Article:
And allusion here is made to no obscure and insignificant men, but to men of large and unusual ability, by means of which they have been lifted into high places in the country and State from which they have gained wide reputation and extended influence, indeed two of them have made for themselves a reputation and influence as wide as the world and as enduring as the principles of liberty and equality which they have so ably and fearlessly advocated.

And first of Hoar and South Carolina second, of Charles Sumner, bleeding on the floor of the Senate, theird of Wm. Lloyd Garrison, forbidden to visit the Capital city of his native country. These cases are but specimens and indicate the condition of the dominant class in our country -- the class representing the intelligence, the wealth and power under the regimen of slavery.

And where, then, was the slave and the negro nominally freed? The former was a chattel numbered with beasts and creeping things, while the latter led a miserable life in disappointed expectation of that freedom denied him under the black laws of the country. But through the dread arbitrament of way, sanctioned and sanctified in the Thirteenth Amendment of the United States Constitution we enjoy while we celebrate our emancipation, which is truly national. [Applause.]

But more still, we rejoice today in that enfranchisement under the Fourteenth and Fifteenth Amendments of the United States Constitution, which signifies the possession of all civil rights and the enjoyment of all political powers. [Applause.]

Thus endowed, under the law of our country, God and humanity, as well as duty to both, bid us go forward in life, meeting all its responsibilities in the spirit of true men and patriotic citizens, cultivating among us all those things which are made for the peace and prosperity of our countrymen and the glory and perpetuity of our Union, and the free institutions which, under the fostering folds of our National flag and in the sunlight of our national freedom, are of natural and abundant growth. [Applause.]

General Howard's efforts to educate the negro, not to speak of the work first accomplished in feeding, clothing, and protecting the emancipated millions. Four millions negroes children and adults are to be educated and fitted to live under democratic institutions, the destiny of which, to a great extent, is controlled by each individual citizen. The means by which the work can be done is by furnishing the primary grammar and high school and college, by establishing normal schools to supply the immense demand for teachers by affording the freedmen, as far as possible, the same advantages offered by a Massachusetts school system of common schools for one class to all the poeple of the South. The work was begun in Government barracks, furnished by the Bureau, as fast as the Union forces vacated them and retired from the South.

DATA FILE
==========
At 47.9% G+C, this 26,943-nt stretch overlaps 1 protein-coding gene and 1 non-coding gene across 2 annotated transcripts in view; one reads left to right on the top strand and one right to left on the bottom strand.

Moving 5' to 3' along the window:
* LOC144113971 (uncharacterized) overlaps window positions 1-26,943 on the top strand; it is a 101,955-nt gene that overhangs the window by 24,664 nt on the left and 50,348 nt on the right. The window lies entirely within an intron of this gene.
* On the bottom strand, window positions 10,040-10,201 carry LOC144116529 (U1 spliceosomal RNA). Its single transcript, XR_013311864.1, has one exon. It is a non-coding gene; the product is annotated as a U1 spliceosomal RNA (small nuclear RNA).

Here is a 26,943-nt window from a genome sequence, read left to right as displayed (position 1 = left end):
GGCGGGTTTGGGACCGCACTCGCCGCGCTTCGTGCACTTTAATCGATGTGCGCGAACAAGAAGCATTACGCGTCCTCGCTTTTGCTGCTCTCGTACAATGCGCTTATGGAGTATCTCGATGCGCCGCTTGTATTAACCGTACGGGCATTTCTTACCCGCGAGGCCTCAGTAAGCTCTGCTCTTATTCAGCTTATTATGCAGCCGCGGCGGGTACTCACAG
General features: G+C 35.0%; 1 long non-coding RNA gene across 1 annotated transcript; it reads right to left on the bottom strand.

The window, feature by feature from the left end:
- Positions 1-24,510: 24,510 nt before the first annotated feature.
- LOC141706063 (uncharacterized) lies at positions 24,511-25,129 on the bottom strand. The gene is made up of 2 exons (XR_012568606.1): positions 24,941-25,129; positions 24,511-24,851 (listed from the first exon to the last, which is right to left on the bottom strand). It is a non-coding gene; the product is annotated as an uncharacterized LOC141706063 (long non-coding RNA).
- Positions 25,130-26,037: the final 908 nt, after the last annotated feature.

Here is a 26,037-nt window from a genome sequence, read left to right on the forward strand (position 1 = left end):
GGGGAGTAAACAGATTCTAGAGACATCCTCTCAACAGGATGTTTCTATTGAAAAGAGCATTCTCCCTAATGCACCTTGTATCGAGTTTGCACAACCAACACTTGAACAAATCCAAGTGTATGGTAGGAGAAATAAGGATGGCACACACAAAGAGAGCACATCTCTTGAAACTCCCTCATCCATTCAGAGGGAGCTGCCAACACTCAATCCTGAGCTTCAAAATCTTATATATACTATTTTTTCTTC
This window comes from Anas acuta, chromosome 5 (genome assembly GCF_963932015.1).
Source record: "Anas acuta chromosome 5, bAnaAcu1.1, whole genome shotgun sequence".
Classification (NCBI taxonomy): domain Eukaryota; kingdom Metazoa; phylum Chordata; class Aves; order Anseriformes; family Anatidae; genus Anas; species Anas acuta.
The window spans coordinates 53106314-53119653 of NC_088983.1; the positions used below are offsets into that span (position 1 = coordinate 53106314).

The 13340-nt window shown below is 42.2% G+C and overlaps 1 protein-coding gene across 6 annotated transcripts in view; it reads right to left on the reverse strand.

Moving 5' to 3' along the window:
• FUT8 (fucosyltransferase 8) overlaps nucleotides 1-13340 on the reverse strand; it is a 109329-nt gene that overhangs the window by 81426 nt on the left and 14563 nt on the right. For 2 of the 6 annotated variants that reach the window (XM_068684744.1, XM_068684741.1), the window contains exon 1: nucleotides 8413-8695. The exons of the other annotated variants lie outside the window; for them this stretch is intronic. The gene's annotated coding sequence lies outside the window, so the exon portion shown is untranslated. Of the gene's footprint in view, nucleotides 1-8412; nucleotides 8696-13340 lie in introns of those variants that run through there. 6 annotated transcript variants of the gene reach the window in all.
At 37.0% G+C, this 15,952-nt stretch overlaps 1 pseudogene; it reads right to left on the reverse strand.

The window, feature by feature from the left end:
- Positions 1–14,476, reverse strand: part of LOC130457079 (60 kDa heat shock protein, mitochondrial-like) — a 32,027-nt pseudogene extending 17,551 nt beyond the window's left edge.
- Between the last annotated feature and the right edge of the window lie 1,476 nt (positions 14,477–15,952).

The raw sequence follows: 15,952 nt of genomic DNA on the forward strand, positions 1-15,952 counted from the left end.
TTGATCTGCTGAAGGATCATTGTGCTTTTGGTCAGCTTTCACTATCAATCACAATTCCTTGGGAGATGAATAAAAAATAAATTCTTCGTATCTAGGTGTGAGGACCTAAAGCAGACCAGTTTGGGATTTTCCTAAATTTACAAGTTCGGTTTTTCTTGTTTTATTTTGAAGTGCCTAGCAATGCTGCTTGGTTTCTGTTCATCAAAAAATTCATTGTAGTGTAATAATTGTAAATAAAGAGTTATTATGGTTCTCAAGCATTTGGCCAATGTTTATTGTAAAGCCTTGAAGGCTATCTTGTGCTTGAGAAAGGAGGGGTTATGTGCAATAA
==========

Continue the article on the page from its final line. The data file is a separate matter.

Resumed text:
Fortunate has it been for the negroes of the country that we have had a man with views broad enough to comprehend the present and future educational wants of our brethren of the South and who dared to spend the funds in his hands in furnishing permanent educational facilities. Unfortunate only that the Government (which has performed the great act of justice calling us together today) had not entrusted to this brave and good man fifty millions to be expended in rendering us justice educationally. The nation will yet thank him for the small investment that he has made. The negroes of the South will always be grateful to him, and they will not hesitate to denounce any who may oppose his efforts in their behalf.

Do you know the President of the United States? He is the only man who gave to the negro the vote and official position under the Government! [Three cheers for Grant.] Do you know the Postmaster General of the United States? He is the only man who seconded the proposition of the President, and gave the negro official place in his Department! [Cheers for Creswell] When I forget the flaxen hair of these men I sometimes find myself wondering if they are purely white -- if they have not some portion of negro blood in their composition. [Laughter.] Let the colored race ever go forward with the motto Perpetua inscribed on their banners. [Great applause.]